Research engineer Brian Giera, PhD, describes how data science techniques help collect and analyze data from advanced manufacturing processes in order to craft meaningful experiments.

Training realistically to respond to the threat of radiological terrorism is a real problem. Using actual radiological materials to train federal, state, and local agencies who detect and respond to these threats is extremely expensive, adds risk, and can’t replicate many of the scenarios of concern. LLNL’s Radiation Field Training Simulator (RaFTS) is a programmable device that injects realistic radiation source signals into suitably adapted operational radiation detection and identification devices (spectrometers). RaFTS enables highly realistic scenarios to simulate truly hazardous situations but without the need, expense or risks of using actual radiological material. In 2020, RaFTS was licensed by Argon Electronics Ltd (UK) to add significant capability to their line of CBRN hazard simulators.

The overuse of antibiotics in clinical and livestock settings is accelerating the selection of multidrug resistant bacterial pathogens. Antibiotic resistant bacteria result in increased mortality and financial strain on the health care and livestock industry. The development of new antibiotics has stalled, and novel strategies are needed as we enter the age of antibiotic resistance. Our product harnesses natural geochemical reactions using synthetic mineral that can kill antibiotic resistant pathogens, adsorb and degrade toxins and rejuvenate skin. Our product represents the first step in utilizing a geochemical process for cosmetic, clinical and animal markets in the age of antibiotic resistance.

With business applications moving to the cloud from traditional corporate networks, a crucial part of any organization’s cybersecurity is managing the users who can access their computers, networks, software applications and data. LLNL’s One ID technology is a cost-effective way to more easily manage a large organization’s enterprise security.

Join us to hear about innovation in materials for CO2 capture from biogas waste streams. Biogas is an underutilized energy source and LLNL research has the potential to change that. The team's successful results thus far are leading to scale up and field demonstrations for upgrading biogas from agricultural sources to compete in this $24B global market.

You will hear about a handheld gamma spectrometer for identifying radiation sources for nonproliferation and homeland security. The Mr. ID detector provides fast, accurate, sensitive radioisotope identification in a lightweight and robust form factor.

Join us to hear about the latest in CT image reconstruction and data processing. Medical imaging, industrial manufacturing inspection and airport luggage security rely on CT. LLNL researchers have developed an innovative software product that betters the competition in imaging fidelity.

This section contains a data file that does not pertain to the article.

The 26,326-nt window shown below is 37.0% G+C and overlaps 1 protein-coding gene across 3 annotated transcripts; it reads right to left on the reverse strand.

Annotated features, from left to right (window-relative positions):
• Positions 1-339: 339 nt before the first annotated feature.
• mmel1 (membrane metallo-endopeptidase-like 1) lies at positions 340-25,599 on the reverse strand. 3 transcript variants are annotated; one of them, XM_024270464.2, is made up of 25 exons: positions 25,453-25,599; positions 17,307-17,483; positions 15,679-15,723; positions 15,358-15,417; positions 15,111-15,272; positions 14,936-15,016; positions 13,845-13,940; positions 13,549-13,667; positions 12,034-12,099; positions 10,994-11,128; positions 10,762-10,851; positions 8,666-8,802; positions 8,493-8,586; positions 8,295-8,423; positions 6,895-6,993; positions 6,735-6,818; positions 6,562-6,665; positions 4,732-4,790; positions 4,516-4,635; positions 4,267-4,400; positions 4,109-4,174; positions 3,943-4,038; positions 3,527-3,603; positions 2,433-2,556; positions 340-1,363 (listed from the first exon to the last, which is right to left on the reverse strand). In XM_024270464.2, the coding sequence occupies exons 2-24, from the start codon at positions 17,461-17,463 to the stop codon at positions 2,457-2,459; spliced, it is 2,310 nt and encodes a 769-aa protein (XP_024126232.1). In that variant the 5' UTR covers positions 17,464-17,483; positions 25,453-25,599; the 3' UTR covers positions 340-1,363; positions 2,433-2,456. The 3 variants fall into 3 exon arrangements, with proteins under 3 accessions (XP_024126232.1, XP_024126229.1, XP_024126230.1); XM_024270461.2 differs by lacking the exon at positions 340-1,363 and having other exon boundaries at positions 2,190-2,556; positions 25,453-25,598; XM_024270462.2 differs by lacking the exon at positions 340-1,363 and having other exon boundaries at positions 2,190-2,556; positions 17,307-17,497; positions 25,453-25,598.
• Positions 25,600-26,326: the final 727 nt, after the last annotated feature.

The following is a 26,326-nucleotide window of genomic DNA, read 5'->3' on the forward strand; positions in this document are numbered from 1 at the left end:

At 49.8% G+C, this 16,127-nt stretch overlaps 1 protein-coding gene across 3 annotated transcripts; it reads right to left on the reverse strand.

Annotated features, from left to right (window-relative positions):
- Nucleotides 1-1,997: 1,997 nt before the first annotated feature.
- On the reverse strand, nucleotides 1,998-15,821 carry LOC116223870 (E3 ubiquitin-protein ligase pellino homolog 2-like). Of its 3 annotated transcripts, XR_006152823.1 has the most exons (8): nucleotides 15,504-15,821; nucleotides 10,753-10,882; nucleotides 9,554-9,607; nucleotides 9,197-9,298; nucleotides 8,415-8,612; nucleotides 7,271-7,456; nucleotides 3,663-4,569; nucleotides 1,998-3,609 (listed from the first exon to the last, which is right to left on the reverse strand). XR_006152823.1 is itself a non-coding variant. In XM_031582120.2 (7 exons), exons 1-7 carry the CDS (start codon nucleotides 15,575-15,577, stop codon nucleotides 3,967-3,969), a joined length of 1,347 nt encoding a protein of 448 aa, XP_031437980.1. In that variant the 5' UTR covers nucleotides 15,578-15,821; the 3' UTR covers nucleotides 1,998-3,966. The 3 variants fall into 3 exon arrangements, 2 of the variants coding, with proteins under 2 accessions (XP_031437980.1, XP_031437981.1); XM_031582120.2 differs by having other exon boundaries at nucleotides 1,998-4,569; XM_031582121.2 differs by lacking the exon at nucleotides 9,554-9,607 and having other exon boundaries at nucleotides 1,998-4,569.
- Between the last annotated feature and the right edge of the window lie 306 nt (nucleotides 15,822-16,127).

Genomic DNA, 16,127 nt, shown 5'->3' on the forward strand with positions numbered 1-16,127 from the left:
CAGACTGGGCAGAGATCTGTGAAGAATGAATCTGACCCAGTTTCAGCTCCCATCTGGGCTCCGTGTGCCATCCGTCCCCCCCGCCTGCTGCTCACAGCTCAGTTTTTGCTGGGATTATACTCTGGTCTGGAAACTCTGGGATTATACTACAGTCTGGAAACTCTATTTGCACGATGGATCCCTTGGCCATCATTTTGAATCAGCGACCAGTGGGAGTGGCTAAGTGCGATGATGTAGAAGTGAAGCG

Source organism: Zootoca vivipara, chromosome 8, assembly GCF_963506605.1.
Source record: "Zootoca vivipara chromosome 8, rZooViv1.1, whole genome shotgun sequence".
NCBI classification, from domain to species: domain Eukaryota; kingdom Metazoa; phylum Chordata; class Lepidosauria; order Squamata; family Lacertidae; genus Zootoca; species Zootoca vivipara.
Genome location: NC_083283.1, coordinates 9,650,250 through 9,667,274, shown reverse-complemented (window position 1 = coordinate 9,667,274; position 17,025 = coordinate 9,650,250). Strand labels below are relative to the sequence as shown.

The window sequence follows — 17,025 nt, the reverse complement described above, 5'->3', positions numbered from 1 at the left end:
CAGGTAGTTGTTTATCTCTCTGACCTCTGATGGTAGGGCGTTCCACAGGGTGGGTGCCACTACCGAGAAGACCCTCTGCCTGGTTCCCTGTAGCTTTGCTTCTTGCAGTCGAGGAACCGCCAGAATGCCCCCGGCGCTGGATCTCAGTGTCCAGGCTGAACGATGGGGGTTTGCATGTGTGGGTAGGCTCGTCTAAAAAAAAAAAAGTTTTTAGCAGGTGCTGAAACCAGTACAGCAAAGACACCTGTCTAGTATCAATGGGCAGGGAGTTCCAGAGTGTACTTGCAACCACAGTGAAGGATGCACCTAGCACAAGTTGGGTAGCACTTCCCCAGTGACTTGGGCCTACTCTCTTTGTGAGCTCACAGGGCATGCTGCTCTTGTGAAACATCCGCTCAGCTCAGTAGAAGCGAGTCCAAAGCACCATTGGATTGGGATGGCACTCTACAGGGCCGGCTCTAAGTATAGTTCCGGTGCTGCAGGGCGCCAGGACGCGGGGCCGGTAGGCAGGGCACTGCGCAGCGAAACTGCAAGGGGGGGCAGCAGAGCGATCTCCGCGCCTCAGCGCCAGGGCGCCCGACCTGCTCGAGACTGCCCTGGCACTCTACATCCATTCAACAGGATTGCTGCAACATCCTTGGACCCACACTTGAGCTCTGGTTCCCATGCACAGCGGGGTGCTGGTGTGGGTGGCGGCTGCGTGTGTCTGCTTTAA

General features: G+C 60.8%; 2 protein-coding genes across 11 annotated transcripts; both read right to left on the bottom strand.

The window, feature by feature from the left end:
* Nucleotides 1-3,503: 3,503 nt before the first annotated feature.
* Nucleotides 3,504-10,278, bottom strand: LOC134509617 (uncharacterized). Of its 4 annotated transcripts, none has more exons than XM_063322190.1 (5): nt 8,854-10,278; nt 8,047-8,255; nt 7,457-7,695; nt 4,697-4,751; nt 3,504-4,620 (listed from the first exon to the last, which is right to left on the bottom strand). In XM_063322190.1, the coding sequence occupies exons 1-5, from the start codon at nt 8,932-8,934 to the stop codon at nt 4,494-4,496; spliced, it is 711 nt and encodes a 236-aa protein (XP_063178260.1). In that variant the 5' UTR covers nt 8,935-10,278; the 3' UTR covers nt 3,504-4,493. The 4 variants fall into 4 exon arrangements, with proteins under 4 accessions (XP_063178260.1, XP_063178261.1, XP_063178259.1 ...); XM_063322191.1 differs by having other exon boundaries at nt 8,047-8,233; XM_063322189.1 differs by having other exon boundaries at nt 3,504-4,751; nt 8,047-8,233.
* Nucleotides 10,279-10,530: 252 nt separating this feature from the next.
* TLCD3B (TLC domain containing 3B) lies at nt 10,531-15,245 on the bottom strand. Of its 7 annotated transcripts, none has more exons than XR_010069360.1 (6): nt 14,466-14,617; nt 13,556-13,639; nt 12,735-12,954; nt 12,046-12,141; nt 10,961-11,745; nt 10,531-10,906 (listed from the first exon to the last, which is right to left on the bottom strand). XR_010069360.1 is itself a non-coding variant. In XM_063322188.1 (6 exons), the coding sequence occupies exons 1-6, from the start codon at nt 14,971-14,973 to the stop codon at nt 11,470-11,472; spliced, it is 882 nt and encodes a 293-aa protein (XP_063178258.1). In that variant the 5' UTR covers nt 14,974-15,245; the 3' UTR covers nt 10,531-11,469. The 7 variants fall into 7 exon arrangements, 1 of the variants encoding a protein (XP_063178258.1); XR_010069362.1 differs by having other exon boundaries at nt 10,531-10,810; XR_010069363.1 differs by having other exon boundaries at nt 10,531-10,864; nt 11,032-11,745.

Join us to hear about and discuss capabilities in computational sense and avoid strategies for radar-based sensors being developed at LLNL. We will talk about the potential of this solution to enable applications from Department of Defense UAS and robotic needs to commercial and personal package delivery and many more applications between.

You will get an inside look at Lawrence Livermore National Laboratory's Energetics Materials Center (EMC). Dr Lara Leininger, EMC Director, discusses the work that takes place in the LLNL energetic materials enterprise at the High Explosives Applications Facility and Site 300 Experimental Site, and how LLNL engages with commercial and government agencies.

You will hear about a compact and robust monolithic optical telescope. This extremely mature technology has been tested extensively from both air and space and shows commercialization promise in the next generation of earth-imaging smallsat constellations and the growing area of UAV-based inspection.

ALE3D is a multiphysics software tool used by researchers nationwide to solve various engineering and physics problems important to national security. Since its creation, ALE3D has been limited to U.S. citizens working on mission-relevant applications at Lawrence Livermore and other national laboratories, as well as the departments of Energy, Defense, and Homeland Security and their contractors. Now ALE3D-4I (ALE3D for Industry) can be widely shared with research partners interested in a much broader range of applications. Visit the ALE3D4I

You will hear about a new optical measurement technology being prototyped at LLNL promising an order of magnitude more resolution and recording length than is currently available on the market. This potentially disruptive innovation enables an entirely new measurement capability, targeting academic and research groups that observe ultrafast phenomenon.

You will hear about a new optical directing technology being prototyped at LLNL promising 10-100x higher speed and range as well as higher precision than is currently available on the market. The new design will enable next generation beam control in optical technologies such as high-speed focusable LIDAR and laser manufacturing.

Join us to hear about the LLNL breakthrough telecommunications fiber optical amplifier which promises to open up new bandwidth for the relentless growth in internet data traffic without having to bury new fiber optic cables. The new LLNL amplifier, the first practical implementation of its kind, opens up the untapped E-band which potentially doubles the data transmission capacity of existing fiber installations.

You will hear about the LLNL cryocompressed hydrogen storage innovation and Energy I-Corps developed business model. Many hydrogen projects are recently making their way to the market. LLNL researchers have shown that cryocompressed storage can potentially double the range without increasing the tank fill time in the medium and heavy duty vehicle market.